Did my Ancestor Serve in the American Revolution?
Boys as young as 16 were allowed to serve, so any male ancestors who were between the ages of 16 and 50 between
1776 and 1783 are potential candidates. Those who didn't serve directly in a military capacity may have helped in other ways - by providing goods, supplies or non-military service to the cause. Women also participated in the American Revolution, some even accompanying their husbands to battle.

If you have an ancestor you believe may have served in the American Revolution in a military capacity, then an easy way to start is by checking the following indexes to major Revolutionary War record groups:
    * DAR Patriot Index- Compiled by the National Society Daughters of the American Revolution, the DAR Patriot Index contains data for both men and women who provided service to the patriot's cause between 1774 and 1783. Because this index was created from lineages identified and verified by DAR, it does not include every individual who served. The index generally provides birth and death data for each individual, as well as information on spouse, rank, area of service, and the state where the patriot lived or served. For those who did not serve in a military capacity, the type of civil or patriotic service is indicated. Soldiers who received a revolutionary war pension will be noted with the abbreviation "PNSR" ("CPNS" if the soldier's children received the pension or "WPNS" if the soldier's widow received the pension). The National Society Daughters of the American Revolution provides a free DAR Patriot Index Lookup Service.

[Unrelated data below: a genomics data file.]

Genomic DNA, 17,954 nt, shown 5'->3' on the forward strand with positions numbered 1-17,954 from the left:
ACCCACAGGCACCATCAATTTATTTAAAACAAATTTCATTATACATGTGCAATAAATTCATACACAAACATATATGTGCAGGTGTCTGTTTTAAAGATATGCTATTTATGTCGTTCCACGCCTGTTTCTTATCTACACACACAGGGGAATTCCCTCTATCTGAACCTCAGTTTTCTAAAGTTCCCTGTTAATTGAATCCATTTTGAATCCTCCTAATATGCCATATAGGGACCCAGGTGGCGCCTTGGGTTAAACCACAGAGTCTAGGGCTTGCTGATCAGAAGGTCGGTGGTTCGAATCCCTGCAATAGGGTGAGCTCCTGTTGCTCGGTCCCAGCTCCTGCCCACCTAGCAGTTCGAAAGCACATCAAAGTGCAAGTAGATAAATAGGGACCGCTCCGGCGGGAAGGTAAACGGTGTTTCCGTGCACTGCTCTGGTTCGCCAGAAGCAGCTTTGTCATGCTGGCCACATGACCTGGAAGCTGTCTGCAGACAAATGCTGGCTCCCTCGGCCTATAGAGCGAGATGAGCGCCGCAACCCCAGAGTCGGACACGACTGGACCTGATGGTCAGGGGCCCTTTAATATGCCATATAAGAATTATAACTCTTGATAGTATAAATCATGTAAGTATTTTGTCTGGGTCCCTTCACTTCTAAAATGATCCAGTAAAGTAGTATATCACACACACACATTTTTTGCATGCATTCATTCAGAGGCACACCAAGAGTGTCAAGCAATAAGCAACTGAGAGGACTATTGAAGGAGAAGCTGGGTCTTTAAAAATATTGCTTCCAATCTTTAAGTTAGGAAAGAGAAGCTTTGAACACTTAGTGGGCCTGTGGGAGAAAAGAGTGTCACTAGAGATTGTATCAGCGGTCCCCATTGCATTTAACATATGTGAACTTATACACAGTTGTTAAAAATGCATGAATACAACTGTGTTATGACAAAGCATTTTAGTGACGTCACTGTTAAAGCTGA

* Index to Revolutionary War Service Records- This four volume set [Waynesboro, TN: National Historical Publishing Co., 1995] by Virgil White includes abstracts of military service records from National Archives group 93, including each soldier's name, unit and rank. A simliar index was created by Ancestry, Inc. in 1999 and is available online to subscribers - U.S. Revolutionary War Rolls, 1775-1783
  
    * American Genealogical-Biographical Index(AGBI)- This large index, sometimes referred to as the Rider Index after its original creator, Fremont Rider, includes the names of people who have appeared in more than 800 published volumes of family histories and other genealogical works. This includes several volumes of published Revolutionary War Records, such as Historical Register of Virginians in the Revolution, Soldiers, Sailors, 1775-1783 and Muster and Payrolls of the Revolutionary War, 1775-1783 from the collection of the New York Historical Society. Godfrey Memorial Library in Middletown, Connecticut, pubishes this index and will answer AGBI search requests for a small fee. The AGBI is also available as an online database at subscription site, Ancestry.com.